Michael Crowley wrote an excellent expose documenting the fierce lobbying that surrounds the issue in Congress. One would think that American Jewish groups, who have been so important in raising the consciousness of genocide issues and rallying around "never again", would be at the fore of those demanding recognition. You'd be wrong:
Earning a special commendation for dubious behavior is Washington's Jewish-American lobby. In one of this tale's strangest twists, the Turks have convinced prominent Jewish groups, not typically indifferent to charges of genocide, to mute their opinions. In February, Turkey's foreign minister convened a meeting at a Washington hotel with more than a dozen leaders of major Jewish groups. Most prominent groups now take no official position on the resolution, including B'nai B'rith, the American Israel Public Affairs Committee (aipac), and the American Jewish Committee. The issue "belongs to historians and not a resolution in Congress," explains Anti-Defamation League director Abe Foxman, who outright opposes the resolution. "It will resolve nothing." But it's also clear that Turkey's status as Israel's lone Muslim ally counts for a lot, too. "I think a lot of Israelis agree," Foxman told me. (One person involved in the fight offers a more cynical explanation: "Jewish groups don't want to give up their ownership of the term genocide.'")
The Turks have also conspicuously hired some lobbyists with strong Jewish ties. Their payroll includes a Washington firm called Southfive Strategies, which bills itself as "a Washington D.C. consulting boutique with access to the White House, congressional leadership, and influential media organizations." Southfive is run by Jason Epstein, a former Capitol Hill lobbyist for B'nai B'rith, and Lenny Ben-David, an Israeli-born former deputy chief of mission at Israel's Washington embassy and a longtime aipac staffer whose previous firm, IsraelConsult, also worked for Turkey.
Some Jewish leaders, to be sure, find such realpolitik less than tasteful. "It is obscene for us, of all people, to quibble about definitions," one prominent California rabbi recently told the Jewish Journal. But, when I asked one Jewish-American aligned with the Turks whether he truly believes that genocide didn't take place, he stammered that "the verdict" is not in, before adding, "If you're asking do I sleep at night, I do."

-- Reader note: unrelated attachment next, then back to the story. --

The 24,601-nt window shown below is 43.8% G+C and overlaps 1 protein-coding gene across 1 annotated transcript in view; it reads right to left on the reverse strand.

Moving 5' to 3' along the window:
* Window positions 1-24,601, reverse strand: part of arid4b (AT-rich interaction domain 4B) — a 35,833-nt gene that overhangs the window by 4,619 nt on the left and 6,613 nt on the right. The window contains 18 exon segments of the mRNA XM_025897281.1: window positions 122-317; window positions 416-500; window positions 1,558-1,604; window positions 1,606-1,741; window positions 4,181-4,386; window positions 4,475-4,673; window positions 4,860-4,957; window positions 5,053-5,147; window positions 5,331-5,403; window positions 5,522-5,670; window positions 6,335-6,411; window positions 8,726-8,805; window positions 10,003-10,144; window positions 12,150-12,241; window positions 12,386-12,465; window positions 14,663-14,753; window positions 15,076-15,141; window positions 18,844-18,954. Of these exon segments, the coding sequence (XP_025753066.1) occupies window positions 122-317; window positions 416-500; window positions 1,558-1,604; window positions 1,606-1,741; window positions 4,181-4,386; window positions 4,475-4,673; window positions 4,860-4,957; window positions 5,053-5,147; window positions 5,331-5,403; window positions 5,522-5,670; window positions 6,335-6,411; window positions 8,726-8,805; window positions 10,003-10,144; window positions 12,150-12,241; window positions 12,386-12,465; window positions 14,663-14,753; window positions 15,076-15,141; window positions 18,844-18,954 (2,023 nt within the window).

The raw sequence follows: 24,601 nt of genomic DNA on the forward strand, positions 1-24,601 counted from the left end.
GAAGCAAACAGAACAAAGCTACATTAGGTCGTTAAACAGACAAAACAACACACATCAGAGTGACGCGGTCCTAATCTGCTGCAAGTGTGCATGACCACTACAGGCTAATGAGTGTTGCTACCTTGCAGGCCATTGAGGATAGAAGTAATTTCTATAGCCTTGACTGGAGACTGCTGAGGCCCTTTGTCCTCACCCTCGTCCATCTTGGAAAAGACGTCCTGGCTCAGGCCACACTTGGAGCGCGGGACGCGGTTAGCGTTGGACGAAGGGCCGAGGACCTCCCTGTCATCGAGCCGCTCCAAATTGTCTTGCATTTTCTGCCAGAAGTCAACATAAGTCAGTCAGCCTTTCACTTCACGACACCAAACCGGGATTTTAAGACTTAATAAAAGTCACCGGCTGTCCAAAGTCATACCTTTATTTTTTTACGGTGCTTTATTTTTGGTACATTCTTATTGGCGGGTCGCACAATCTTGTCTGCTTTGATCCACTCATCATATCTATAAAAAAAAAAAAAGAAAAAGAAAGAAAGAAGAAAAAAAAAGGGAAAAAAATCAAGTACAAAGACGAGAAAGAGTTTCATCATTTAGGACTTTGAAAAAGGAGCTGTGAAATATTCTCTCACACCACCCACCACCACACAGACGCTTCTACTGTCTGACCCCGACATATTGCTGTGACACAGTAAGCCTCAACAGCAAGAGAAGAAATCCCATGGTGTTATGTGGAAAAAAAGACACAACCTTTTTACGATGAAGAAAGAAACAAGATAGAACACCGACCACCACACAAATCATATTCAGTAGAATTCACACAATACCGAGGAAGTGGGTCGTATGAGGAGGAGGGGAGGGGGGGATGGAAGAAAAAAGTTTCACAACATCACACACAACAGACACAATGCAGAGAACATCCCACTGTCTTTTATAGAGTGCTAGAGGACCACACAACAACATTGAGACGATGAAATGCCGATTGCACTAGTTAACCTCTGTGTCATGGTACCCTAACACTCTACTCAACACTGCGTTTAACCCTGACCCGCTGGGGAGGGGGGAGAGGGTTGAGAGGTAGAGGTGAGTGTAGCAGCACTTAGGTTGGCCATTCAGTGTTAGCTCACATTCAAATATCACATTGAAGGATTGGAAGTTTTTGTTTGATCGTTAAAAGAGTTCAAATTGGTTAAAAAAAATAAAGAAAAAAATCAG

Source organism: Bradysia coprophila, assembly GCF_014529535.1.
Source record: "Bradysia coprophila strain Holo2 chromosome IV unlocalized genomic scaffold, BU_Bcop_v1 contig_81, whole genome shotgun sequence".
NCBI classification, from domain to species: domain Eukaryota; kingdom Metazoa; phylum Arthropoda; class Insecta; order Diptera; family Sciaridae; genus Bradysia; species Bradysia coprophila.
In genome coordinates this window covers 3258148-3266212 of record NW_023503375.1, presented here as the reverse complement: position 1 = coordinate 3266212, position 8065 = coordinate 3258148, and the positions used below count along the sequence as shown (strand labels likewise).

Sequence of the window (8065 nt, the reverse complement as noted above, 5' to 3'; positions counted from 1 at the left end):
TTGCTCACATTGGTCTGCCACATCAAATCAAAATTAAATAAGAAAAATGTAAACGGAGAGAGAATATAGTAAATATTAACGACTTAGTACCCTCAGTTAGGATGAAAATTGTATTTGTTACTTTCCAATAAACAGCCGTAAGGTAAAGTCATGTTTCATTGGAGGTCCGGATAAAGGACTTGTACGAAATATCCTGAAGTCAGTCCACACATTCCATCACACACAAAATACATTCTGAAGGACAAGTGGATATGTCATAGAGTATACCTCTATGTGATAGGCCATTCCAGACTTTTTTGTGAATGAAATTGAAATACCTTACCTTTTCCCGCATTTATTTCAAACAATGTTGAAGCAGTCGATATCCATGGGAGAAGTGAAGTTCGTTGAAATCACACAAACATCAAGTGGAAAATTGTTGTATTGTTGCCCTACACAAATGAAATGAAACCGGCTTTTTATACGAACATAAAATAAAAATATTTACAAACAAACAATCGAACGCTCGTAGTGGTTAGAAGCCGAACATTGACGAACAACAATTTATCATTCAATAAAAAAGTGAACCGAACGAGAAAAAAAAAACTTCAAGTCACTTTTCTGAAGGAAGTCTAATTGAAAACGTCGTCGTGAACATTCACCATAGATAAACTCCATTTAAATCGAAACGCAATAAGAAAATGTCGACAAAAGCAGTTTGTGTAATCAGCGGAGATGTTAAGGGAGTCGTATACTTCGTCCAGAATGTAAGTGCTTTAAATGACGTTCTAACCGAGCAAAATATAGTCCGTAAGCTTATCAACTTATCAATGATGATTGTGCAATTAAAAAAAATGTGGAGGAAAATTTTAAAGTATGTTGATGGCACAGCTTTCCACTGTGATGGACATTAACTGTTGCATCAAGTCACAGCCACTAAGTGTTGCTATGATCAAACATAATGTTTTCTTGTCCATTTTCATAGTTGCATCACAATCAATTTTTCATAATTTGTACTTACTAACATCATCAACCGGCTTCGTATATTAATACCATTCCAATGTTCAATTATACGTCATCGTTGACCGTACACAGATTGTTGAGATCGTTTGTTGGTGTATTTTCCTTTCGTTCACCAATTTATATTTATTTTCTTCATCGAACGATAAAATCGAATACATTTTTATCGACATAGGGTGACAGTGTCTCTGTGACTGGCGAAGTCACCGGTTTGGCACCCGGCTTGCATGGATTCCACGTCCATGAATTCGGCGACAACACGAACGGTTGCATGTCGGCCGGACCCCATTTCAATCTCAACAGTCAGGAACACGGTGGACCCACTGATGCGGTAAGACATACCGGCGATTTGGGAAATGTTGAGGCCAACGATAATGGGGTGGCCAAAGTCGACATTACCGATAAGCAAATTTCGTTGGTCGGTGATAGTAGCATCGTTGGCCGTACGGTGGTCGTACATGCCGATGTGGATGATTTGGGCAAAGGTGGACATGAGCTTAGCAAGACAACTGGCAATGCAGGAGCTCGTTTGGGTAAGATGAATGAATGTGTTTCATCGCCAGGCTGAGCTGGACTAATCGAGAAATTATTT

Alan Wolfe also notes that the ADL has fired its New England Regional Director for insisting on recognizing the genocide, which led to the resignation-in-protest of several board members.
The ADL does appear to have recently flipped, issuing a statement saying that "the painful events of 1915-1918 perpetrated by the Ottoman Empire against the Armenians... were indeed tantamount to genocide. If the word genocide had existed then, they would have called it genocide." But they also stress the need to avoid confrontation with Turkey, which has been one of Israel's few Muslim allies in the world.
Look, Turkey's friendship is important (for Israel and the US). But at what cost does it come? David Harris reminds us that allowing the Armenian Genocide to be held in limbo as "up for debate" doesn't bode well for those who wish to banish Holocaust denial from the realm of respectable conversation. "Picture a day," he tells us, "when a muscle-flexing Iran or Saudi Arabia seeks to make denial of the Holocaust a condition of doing business with other countries."
Jews have an obligation to the truth--on this issue more than most. Might it strain our relationship with Turkey? Possibly--though honestly, my response to them is to grow up. But in any event, there is a deep-seated ethical obligation on this issue that cannot be ignored or negotiated away. Gaining recognition of the Armenian genocide should be a top priority for the Jewish community. One cannot have "never again" when nothing is recognized to have happened in the first place.